The Wedding, an alternative rock band which fuses various elements into their pop rock base, including post-grunge and ska punk, has released what could be regarded as their best effort to date with their new EP, The Sound, The Steel. Former singer Kevin Keihn recently got married and handed over the lead vocal reigns to Matt Shelton, formerly of the quirky but intense rock band LetterKills. This collection of lyrically forward ballads offers lots to desire in an EP: a mix of straight forward lyrics on a bed of varying tempos that not only impress the ear but depict certain images. In other words, there is something for everyone on this record.
"Receive" begins The Sound, The Steel EP with a "blowing" start, literally. The song begins after a train blows its whistle, perhaps signaling the coming of the new incarnation of "The Wedding." The chorus could remind one of the shouting chorus Kids in the Way maintained in a number of their earlier songs. "Return" is not only the title of the next song but also of the mission of the band, "Come back to the air waves/ burn the ashes/ raise the grave up to the sun" are lyrics that could describe the band's comeback onto the music scene, especially after they've burned the bridges of their past with former lead singer Keihn. Matt Shelton's vocal power is comparable to The Almost's Aaron Gillespie and shines to its fullest in this power ballad.
"Renew" is a piano driven piece that allows the listener to take a breath before being led into a Hawk Nelson-like style of music. Lyrics like "Not brave enough to conquer love/ But You've given me the hope to write a song," touch on some of the more intimate-with-God aspects of the album. "Reveal" is a guitar driven rock track again offering up vocal sentiments like that of Gillespie. The drive is as strong as Pillar's "For the Love of the Game" but allows more satisfaction for the headbanger in everyone. There are a couple of guitar solos which imprint along the lines of "Temptation Come My Way" by The Showdown. A brief scream ends the song, leaving the listener hungry for another rock ballad. This hunger, unfortunately, never finds satisfaction due to the last two tracks on the album lacking the energy; that's why they include a repeat feature (which will be used on not only this track, but the whole album).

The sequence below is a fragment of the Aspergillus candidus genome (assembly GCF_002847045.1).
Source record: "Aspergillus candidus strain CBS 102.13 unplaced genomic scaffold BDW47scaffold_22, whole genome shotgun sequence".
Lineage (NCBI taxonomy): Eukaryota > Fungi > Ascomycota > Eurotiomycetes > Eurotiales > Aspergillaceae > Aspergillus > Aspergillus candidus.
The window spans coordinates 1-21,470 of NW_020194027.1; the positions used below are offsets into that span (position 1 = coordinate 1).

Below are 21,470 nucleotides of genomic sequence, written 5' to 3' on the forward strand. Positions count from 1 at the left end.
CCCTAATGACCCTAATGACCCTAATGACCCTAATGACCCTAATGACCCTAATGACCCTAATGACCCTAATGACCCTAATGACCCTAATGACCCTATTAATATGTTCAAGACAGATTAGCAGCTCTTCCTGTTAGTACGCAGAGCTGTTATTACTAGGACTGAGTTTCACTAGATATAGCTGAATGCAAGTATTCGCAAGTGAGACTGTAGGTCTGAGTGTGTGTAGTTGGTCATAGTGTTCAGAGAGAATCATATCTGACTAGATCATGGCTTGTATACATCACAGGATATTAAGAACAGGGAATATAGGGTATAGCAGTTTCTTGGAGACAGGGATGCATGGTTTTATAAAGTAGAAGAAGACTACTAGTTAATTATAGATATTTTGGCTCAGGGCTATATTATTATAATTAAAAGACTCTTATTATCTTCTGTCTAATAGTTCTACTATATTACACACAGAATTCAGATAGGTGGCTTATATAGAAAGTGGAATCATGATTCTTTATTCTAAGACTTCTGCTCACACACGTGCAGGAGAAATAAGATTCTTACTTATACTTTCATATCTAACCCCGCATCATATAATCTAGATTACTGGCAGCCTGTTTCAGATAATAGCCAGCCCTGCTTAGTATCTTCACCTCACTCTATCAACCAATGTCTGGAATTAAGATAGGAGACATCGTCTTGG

"Redeem," much like "Renew," delivers with a piano based style, not unlike that used on Waking Ashland's Composure album. The chorus is catchy and will probably leave you at least humming along, long after you have turned the music off. An ending chorus of "A-oh, we are not alone" will have you feeling redeemed, if not in spirit but in musical taste. The live/acoustic take on "Receive," which is only available on the iTunes release of the EP, rounds out the already re-playable gem of an album and paints the picture of the train on the cover art. Much like a locomotive, it starts out slow, while the maracas imply the "chugga-chugga" sounds of a train, and the heavy drum beats indicate a gathering speed, perhaps as a train gains velocity on rickety tracks.
How often does a band release an EP that doesn't just give ear candy, but also music that you can depict with your imagination? The marriage between Matt Shelton and The Wedding is long overdue. Here's to the band, and the release of The Sound, The Steel!- Review date: 6/1/08, written by Jessica Gregorius
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